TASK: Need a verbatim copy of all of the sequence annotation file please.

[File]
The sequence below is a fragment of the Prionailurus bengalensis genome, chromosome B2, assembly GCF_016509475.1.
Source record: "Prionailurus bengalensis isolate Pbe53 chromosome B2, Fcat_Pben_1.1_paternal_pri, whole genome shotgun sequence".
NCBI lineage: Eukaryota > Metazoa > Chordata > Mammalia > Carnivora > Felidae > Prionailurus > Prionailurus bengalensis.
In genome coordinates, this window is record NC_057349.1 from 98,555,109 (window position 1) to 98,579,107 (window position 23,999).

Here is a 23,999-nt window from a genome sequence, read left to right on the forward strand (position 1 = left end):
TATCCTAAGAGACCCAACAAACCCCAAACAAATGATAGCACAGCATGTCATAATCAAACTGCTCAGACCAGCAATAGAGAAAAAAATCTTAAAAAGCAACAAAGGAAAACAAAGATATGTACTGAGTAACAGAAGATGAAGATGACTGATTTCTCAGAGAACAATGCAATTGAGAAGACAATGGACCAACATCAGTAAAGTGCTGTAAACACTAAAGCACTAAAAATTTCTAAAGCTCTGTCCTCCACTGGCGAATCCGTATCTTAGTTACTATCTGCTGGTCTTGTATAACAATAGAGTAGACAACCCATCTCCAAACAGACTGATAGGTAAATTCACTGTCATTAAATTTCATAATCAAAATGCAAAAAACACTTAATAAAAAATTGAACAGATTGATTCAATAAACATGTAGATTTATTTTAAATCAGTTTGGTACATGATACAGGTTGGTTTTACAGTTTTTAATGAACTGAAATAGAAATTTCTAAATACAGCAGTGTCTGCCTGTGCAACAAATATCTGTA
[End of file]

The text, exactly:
The sequence below is a fragment of the Prionailurus bengalensis genome, chromosome B2, assembly GCF_016509475.1.
Source record: "Prionailurus bengalensis isolate Pbe53 chromosome B2, Fcat_Pben_1.1_paternal_pri, whole genome shotgun sequence".
NCBI lineage: Eukaryota > Metazoa > Chordata > Mammalia > Carnivora > Felidae > Prionailurus > Prionailurus bengalensis.
In genome coordinates, this window is record NC_057349.1 from 98,555,109 (window position 1) to 98,579,107 (window position 23,999).

Here is a 23,999-nt window from a genome sequence, read left to right on the forward strand (position 1 = left end):
TATCCTAAGAGACCCAACAAACCCCAAACAAATGATAGCACAGCATGTCATAATCAAACTGCTCAGACCAGCAATAGAGAAAAAAATCTTAAAAAGCAACAAAGGAAAACAAAGATATGTACTGAGTAACAGAAGATGAAGATGACTGATTTCTCAGAGAACAATGCAATTGAGAAGACAATGGACCAACATCAGTAAAGTGCTGTAAACACTAAAGCACTAAAAATTTCTAAAGCTCTGTCCTCCACTGGCGAATCCGTATCTTAGTTACTATCTGCTGGTCTTGTATAACAATAGAGTAGACAACCCATCTCCAAACAGACTGATAGGTAAATTCACTGTCATTAAATTTCATAATCAAAATGCAAAAAACACTTAATAAAAAATTGAACAGATTGATTCAATAAACATGTAGATTTATTTTAAATCAGTTTGGTACATGATACAGGTTGGTTTTACAGTTTTTAATGAACTGAAATAGAAATTTCTAAATACAGCAGTGTCTGCCTGTGCAACAAATATCTGTA